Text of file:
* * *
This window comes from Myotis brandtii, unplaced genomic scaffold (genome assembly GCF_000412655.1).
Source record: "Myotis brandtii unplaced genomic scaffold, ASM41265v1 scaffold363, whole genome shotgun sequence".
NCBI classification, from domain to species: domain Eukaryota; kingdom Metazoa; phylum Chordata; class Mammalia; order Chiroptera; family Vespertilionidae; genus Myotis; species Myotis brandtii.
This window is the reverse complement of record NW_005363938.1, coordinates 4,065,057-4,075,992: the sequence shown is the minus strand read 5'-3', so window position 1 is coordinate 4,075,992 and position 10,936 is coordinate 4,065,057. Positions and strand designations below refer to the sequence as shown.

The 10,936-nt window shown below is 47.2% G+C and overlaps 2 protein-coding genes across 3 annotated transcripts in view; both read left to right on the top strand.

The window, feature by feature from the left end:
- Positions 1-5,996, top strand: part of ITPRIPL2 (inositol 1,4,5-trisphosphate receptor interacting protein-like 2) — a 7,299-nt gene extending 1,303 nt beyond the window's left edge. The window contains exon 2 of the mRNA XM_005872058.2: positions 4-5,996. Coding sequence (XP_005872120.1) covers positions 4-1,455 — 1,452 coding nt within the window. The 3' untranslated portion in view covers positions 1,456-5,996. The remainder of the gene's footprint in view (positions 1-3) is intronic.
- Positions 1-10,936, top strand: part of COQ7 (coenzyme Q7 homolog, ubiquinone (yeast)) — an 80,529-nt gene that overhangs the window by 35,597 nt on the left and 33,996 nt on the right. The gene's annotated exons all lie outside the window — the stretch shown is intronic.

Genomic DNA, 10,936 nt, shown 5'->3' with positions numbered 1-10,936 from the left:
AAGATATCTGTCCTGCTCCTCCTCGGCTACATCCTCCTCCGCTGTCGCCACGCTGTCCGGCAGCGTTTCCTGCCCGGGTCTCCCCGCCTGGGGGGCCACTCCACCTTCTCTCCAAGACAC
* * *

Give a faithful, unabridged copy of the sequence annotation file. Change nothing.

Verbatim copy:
This window comes from Myotis brandtii, unplaced genomic scaffold (genome assembly GCF_000412655.1).
Source record: "Myotis brandtii unplaced genomic scaffold, ASM41265v1 scaffold363, whole genome shotgun sequence".
NCBI classification, from domain to species: domain Eukaryota; kingdom Metazoa; phylum Chordata; class Mammalia; order Chiroptera; family Vespertilionidae; genus Myotis; species Myotis brandtii.
This window is the reverse complement of record NW_005363938.1, coordinates 4,065,057-4,075,992: the sequence shown is the minus strand read 5'-3', so window position 1 is coordinate 4,075,992 and position 10,936 is coordinate 4,065,057. Positions and strand designations below refer to the sequence as shown.

The 10,936-nt window shown below is 47.2% G+C and overlaps 2 protein-coding genes across 3 annotated transcripts in view; both read left to right on the top strand.

The window, feature by feature from the left end:
- Positions 1-5,996, top strand: part of ITPRIPL2 (inositol 1,4,5-trisphosphate receptor interacting protein-like 2) — a 7,299-nt gene extending 1,303 nt beyond the window's left edge. The window contains exon 2 of the mRNA XM_005872058.2: positions 4-5,996. Coding sequence (XP_005872120.1) covers positions 4-1,455 — 1,452 coding nt within the window. The 3' untranslated portion in view covers positions 1,456-5,996. The remainder of the gene's footprint in view (positions 1-3) is intronic.
- Positions 1-10,936, top strand: part of COQ7 (coenzyme Q7 homolog, ubiquinone (yeast)) — an 80,529-nt gene that overhangs the window by 35,597 nt on the left and 33,996 nt on the right. The gene's annotated exons all lie outside the window — the stretch shown is intronic.

Genomic DNA, 10,936 nt, shown 5'->3' with positions numbered 1-10,936 from the left:
AAGATATCTGTCCTGCTCCTCCTCGGCTACATCCTCCTCCGCTGTCGCCACGCTGTCCGGCAGCGTTTCCTGCCCGGGTCTCCCCGCCTGGGGGGCCACTCCACCTTCTCTCCAAGACAC